Life on Your Terms: Define Your Own Success with Adult ADHD

You are much more than any of your successes or failures. How to become more resilient - and happy - with adult ADHD.


Filed Under: Self Esteem
Jonathan Mooney offers an important life lesson to adults with ADHD: You can forge your own path when you look beyond your successes or failures.

Without risking failure, we will never achieve anything that is truly ours.

Jonathan Mooney and David Cole
   
 

Putting a Setback Behind You

  1. Get perspective. Think about prior successes, talk with someone about the problem, look to other areas of your life where you have done well.

  2. Do something. Ask for help in figuring out how to handle the setback next time.

  3. Suit up and show up. Don’t hide your head in the sand after a setback. Continue showing up and doing your best.

  4. Get refreshed. Exercise, meditate, take a walk.
 
   

Adults with ADHD should strive to be resilient. I’m talking about finding the warrior within all of us.

Whether we know it or not, the warrior developed over years of fighting for our identities in school — surrounded by families who fought side by side with us — and in our struggles in the workplace and society. In the end, this is who we are.

But often, in the face of surviving in school, on the job, or in a relationship, we forget how to forge our own path, and even how to rock the boat at times — like the little kid who will not sit at his desk but demands an explanation of why he should.

Living a life less ordinary is about being a warrior and telling “them” to screw their gold stars and formulaic identities. It would be ironic, wouldn’t it, if I attempted to tell you how to do this? I can’t. In fact, I wouldn’t even dare. But here are some things to think about to help develop the warrior who is living inside of you.

Define success.

You own your definition of success. Define what it means to you, not others, to be successful in life.

Get a fan club.

Find people in your life who can celebrate your successes with you. Sometimes the best people to do this are those who have been there since the very beginning. When something good happens to you — a promotion, a raise, or just a pat on the back from the boss — e-mail your fan club or call them on the phone to share the news and bask in their adulation.

Survive setbacks.

Setbacks suck. No further analysis necessary. Worse still, they are a fact of life and can usher in fears and doubts about your abilities. When setbacks come rolling in — and they will, if you’re rocking the boat — relax, take a deep breath, and know that they are the inevitable byproduct of working hard and taking risks. If you never experience setbacks, you’re not trying hard enough. (See “Putting a Setback Behind You,” above.)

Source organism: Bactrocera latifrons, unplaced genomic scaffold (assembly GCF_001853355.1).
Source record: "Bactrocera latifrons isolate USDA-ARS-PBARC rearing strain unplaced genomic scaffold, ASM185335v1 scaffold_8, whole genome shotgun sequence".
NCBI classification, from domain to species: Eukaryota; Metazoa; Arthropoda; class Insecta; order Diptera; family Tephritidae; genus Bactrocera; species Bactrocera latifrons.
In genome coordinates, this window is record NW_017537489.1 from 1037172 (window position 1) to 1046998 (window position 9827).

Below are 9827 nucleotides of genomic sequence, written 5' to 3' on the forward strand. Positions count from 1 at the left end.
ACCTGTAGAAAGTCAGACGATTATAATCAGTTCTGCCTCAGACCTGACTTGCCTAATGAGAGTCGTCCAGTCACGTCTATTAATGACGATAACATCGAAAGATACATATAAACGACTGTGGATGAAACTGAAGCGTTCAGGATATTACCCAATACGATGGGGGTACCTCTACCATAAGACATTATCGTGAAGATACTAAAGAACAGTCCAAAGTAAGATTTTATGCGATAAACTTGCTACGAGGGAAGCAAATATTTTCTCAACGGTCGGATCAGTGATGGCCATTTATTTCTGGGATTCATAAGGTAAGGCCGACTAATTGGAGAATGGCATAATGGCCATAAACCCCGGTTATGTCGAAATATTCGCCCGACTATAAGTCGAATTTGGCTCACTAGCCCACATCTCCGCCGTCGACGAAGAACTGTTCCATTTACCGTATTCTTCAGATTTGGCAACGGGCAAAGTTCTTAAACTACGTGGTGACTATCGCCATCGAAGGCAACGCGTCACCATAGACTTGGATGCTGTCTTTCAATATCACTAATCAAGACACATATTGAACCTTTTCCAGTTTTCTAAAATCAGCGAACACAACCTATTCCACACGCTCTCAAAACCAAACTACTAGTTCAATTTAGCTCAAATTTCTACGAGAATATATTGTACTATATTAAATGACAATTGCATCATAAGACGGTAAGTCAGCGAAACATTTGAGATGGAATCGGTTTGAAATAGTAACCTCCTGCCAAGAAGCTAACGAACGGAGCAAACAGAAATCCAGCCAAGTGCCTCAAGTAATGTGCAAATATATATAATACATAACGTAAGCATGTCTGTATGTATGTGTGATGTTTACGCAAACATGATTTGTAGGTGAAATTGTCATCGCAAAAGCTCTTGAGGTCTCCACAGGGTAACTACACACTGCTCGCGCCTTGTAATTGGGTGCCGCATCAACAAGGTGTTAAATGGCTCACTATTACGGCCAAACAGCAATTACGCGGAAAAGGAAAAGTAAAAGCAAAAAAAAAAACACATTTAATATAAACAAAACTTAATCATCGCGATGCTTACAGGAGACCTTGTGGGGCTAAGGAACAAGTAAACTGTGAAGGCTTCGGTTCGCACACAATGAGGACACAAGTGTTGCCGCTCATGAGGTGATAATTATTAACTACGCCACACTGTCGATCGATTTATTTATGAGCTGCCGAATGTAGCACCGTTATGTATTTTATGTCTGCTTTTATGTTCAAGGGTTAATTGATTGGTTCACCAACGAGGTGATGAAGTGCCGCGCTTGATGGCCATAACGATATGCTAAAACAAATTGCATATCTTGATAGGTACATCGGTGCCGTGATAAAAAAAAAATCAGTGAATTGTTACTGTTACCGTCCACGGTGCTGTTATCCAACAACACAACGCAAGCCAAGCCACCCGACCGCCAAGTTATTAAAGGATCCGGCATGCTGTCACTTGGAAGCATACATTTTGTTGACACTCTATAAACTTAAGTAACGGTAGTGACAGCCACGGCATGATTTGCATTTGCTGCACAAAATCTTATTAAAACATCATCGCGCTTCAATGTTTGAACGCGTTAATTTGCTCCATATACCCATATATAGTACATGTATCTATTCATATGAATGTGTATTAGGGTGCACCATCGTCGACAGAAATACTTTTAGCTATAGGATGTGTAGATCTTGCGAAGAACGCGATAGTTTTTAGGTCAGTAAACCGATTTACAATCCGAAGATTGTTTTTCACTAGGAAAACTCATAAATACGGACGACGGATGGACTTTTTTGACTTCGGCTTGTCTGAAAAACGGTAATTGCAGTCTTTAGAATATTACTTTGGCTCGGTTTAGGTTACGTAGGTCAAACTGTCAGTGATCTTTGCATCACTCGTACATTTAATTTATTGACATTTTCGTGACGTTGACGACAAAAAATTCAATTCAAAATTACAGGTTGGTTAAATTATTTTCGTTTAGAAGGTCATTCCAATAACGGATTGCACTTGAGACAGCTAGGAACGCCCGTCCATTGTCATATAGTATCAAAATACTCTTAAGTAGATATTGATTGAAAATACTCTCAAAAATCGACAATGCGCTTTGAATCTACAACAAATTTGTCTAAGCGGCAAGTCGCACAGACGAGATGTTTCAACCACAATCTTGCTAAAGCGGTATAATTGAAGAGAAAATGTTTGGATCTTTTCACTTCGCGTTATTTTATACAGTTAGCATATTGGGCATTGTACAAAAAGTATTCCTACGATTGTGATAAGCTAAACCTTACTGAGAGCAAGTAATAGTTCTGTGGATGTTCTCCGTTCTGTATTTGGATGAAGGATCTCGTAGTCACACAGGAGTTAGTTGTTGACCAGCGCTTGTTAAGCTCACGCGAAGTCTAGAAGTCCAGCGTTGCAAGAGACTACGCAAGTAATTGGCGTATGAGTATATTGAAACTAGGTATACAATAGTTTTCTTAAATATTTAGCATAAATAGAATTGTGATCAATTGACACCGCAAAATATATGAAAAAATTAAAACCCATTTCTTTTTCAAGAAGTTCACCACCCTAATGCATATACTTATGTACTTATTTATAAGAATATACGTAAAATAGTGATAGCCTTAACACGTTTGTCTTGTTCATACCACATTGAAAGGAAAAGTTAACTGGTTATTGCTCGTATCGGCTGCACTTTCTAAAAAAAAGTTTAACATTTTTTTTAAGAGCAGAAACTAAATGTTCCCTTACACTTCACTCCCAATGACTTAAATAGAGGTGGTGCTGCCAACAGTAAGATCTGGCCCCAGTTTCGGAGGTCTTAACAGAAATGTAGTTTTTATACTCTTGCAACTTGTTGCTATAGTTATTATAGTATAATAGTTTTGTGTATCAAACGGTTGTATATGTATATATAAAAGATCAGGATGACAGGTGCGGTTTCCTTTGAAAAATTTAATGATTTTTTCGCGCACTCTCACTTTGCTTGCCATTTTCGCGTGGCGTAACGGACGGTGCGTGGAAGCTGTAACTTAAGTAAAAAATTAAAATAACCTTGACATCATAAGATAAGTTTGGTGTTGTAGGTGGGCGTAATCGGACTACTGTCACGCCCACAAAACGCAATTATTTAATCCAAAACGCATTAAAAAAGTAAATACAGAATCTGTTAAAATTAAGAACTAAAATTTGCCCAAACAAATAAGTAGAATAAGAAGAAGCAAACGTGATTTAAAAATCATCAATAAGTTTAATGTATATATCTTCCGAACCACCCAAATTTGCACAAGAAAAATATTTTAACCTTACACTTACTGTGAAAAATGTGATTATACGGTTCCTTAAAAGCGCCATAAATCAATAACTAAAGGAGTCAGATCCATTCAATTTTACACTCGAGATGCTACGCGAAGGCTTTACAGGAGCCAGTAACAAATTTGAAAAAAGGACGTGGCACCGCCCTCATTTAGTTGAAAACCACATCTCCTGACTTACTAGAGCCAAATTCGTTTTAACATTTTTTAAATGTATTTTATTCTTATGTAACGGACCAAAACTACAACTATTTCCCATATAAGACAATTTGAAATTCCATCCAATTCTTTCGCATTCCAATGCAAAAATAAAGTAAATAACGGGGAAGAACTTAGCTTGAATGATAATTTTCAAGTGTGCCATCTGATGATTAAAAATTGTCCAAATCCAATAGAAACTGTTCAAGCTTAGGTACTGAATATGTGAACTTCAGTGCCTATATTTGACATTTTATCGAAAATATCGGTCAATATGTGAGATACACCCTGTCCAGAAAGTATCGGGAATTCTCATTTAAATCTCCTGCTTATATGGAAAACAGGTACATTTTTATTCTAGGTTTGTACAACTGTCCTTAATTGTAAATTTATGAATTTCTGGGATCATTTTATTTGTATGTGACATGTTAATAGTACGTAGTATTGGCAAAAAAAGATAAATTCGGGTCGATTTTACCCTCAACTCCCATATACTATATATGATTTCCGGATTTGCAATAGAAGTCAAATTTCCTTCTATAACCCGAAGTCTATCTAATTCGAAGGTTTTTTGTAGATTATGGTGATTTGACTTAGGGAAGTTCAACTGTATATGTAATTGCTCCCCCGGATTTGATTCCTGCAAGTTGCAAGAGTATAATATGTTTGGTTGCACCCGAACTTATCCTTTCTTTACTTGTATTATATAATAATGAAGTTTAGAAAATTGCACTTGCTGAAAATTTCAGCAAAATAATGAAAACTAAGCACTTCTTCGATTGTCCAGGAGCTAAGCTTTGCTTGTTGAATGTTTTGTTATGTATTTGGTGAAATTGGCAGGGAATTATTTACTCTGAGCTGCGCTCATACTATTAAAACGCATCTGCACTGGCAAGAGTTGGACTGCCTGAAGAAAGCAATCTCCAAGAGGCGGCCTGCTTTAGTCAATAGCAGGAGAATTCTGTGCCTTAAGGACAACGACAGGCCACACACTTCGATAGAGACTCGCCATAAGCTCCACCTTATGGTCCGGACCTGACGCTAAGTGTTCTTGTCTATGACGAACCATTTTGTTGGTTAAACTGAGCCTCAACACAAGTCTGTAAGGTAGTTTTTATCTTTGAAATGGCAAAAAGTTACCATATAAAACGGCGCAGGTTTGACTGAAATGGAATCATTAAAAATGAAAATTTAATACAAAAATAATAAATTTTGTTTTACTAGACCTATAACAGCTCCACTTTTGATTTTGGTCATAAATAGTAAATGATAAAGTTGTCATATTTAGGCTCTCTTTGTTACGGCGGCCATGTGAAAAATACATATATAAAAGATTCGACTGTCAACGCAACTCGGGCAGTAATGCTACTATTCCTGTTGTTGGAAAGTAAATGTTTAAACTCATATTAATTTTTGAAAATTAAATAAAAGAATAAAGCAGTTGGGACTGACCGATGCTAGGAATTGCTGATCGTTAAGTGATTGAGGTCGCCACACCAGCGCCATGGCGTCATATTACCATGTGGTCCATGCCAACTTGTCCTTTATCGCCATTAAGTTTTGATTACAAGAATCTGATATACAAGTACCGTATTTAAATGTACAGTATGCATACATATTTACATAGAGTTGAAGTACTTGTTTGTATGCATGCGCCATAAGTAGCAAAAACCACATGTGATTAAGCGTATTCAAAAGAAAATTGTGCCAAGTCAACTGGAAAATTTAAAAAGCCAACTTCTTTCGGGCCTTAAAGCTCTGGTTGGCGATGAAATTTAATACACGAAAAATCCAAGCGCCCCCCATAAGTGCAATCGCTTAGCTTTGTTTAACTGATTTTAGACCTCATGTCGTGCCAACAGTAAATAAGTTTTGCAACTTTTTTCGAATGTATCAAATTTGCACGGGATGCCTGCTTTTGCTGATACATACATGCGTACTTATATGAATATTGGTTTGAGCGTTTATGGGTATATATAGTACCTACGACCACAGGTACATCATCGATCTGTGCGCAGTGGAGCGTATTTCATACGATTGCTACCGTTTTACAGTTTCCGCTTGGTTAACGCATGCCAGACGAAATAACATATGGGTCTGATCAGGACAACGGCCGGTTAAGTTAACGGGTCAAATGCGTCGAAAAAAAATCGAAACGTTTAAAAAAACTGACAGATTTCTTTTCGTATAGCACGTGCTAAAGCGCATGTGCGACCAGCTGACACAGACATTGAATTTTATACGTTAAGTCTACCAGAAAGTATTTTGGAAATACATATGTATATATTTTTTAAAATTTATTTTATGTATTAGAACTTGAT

Embrace struggle and risk.

These are the two big ones ADD adults were taught to shy away from, but, in fact, they are key to becoming empowered individuals. Too many people equate happiness with perfection, and, so, try to avoid struggle. And risk brings up the fear of failure. But there is meaning in the struggle, and only by taking risks will you grow and find success.

Don’t fear failure.

We grow up fearing the big “F-word.” When we get Fs, we do not get the gold stars, right? But the irony is that, without risking failure, we will never achieve anything that is truly ours. Committing yourself to living a life on your own terms and pursuing your own goals and definition of success are risky. Know in the back of your mind that the resilient part of yourself is strong, and your identity is independent of your performance or success. When looked at in this light, and without fear, failure simply becomes an exciting but meaningless game of poker.

One last piece of advice: Taking back the self from the institutions we’re part of is a lifelong struggle, but it’s also a life lesson. The schools we attend, the careers we pursue, and the relationships we engage in impose values on us. Being a warrior in everything you do is one way to change your life while staying true to yourself.

This article is excerpted from Learning Outside the Lines, by Jonathan Mooney and David Cole. All rights reserved. Published by Fireside, Rockefeller Center, 1230 Avenue of the Americas, New York, NY, 10020.



This article comes from the Summer 2008 issue of ADDitude.

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